ANNAPOLIS – Mass e-mail factories will get their comeuppance but assault weapons owners were unscathed by the Maryland General Assembly this session.
Juvenile justice, meanwhile, will be retooled under several other bills with legislative approval.
Now, these pieces of legislation are in the hands of Gov. Robert Ehrlich Jr., who must determine whether or not to sign them.
The Spam Act, SB-604, was passed unanimously in both Houses. The bill was sponsored by Sen. Rob Garagolia, R-Montgomery, who is very hopeful that it’s going to the governor.
Garagiola said the bill, which had the support of AOL, Comcast, and the Attorney General’s Consumer Protection Division, was designed to eliminate the tremendous amount of “spam” flooding e-mail accounts. The bill would impose criminal penalties on those responsible for distributing the unsolicited e-mails.
“Legislators even have to deal with the problems of massive amounts of unwanted e-mail,” Garagiola said.
Garagiola was not so lucky with his attempt to extend the federal ban on assault weapons, which expires in September. The Assault Weapons Ban, SB 288, was rejected in the Senate Judicial Proceedings Committee by a 5-6 vote with Sen. John Giannetti, the swing vote against the ban.
Garagiola said the idea was to get rapid-fire, military weapons off of the streets, not to take hunting rifles away from those who use them or deprive those of their Second Amendment rights. Opponents argued that guns used in crimes are far more likely to be handguns than assault weapons.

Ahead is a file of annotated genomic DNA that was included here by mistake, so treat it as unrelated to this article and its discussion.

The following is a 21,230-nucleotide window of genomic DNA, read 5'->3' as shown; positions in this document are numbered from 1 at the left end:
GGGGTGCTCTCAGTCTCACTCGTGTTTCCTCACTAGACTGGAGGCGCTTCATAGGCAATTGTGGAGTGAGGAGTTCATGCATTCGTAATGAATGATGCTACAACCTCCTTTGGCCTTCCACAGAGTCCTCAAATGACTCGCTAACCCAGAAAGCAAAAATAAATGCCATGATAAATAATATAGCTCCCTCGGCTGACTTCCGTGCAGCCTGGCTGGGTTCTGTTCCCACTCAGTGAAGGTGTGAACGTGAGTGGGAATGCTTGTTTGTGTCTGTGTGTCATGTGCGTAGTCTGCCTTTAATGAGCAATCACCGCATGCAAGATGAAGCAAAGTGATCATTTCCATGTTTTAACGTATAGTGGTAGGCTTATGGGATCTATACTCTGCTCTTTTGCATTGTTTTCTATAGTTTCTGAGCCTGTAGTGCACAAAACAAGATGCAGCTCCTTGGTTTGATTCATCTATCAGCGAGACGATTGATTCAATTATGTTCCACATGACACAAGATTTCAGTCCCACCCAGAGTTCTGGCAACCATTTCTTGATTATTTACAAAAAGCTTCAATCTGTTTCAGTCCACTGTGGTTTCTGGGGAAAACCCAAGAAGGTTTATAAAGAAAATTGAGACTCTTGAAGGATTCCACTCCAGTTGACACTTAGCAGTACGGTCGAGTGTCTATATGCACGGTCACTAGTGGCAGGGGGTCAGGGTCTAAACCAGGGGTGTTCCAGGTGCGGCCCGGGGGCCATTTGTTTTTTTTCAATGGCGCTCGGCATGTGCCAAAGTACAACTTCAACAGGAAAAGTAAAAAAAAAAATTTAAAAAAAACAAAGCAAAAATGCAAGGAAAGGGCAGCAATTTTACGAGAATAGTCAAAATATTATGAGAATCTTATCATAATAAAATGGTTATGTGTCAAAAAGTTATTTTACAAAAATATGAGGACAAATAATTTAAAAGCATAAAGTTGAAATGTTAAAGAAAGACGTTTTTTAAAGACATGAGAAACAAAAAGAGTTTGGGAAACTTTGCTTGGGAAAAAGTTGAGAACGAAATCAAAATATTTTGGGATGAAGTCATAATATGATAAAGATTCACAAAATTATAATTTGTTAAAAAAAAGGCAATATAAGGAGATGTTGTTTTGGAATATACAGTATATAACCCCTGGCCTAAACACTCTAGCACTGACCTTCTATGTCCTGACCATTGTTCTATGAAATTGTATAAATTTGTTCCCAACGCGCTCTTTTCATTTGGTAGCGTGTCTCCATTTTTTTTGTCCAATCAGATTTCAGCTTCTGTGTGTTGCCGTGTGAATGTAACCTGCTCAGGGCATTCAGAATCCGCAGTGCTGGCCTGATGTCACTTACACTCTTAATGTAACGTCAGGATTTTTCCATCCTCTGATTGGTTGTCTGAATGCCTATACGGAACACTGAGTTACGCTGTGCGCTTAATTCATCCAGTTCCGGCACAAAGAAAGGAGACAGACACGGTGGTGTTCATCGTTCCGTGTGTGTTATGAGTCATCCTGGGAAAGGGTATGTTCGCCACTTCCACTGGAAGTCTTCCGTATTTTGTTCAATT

Nineteen different types of weapons, include Uzi’s and AR-15’s, would have been banned under the legislation, but now are likely to end up back in the streets, Garagiola said.
Probably the greatest success in the crime and justice agenda came in the passage of reforms to juvenile services.
Juvenile offenders will receive help transitioning into their communities after their commitment ends under a bill sponsored by Delegate Bobby Zirkin, D-Baltimore County.
Another successful Zirkin bill establishes an education department with its own director for youth offenders within the Maryland State Department of Education. The bill also requires a seven-member coordinating council to develop an education program for each facility.
Portions of another bill to reform youth offender education were tucked into the budget. That legislation specifies that by July 2007, control of the Charles H. Hickey Jr. School, run by contractors, will pass to the Department of Education.
A final successful bill establishes a 10-year master plan for Juvenile Services and requires independent evaluation of facilities.
“The experiment of privatization met with some pockets of success, overall privatization has been failure,” said Zirkin. “For private corporations taking care of children, the No. 1 priority is the profits, whereas the No. 1 priority for us is the kids.”
Two other key pieces of crime legislation met mixed fates.
An identity theft bill, sponsored by Delegate Susan Lee, D-Montgomery was withdrawn. The intent of her legislation was to prevent the elderly, in particular, from falling victim to identity fraud, something she said is a growing problem.
Impersonating a law enforcement officer will become more costly under a successful bill from Delegate Steven J. DeBoy, D-Baltimore County. His legislation increases maximum criminal penalties for impersonating law enforcement personnel. – 30 – CNS-4-14-04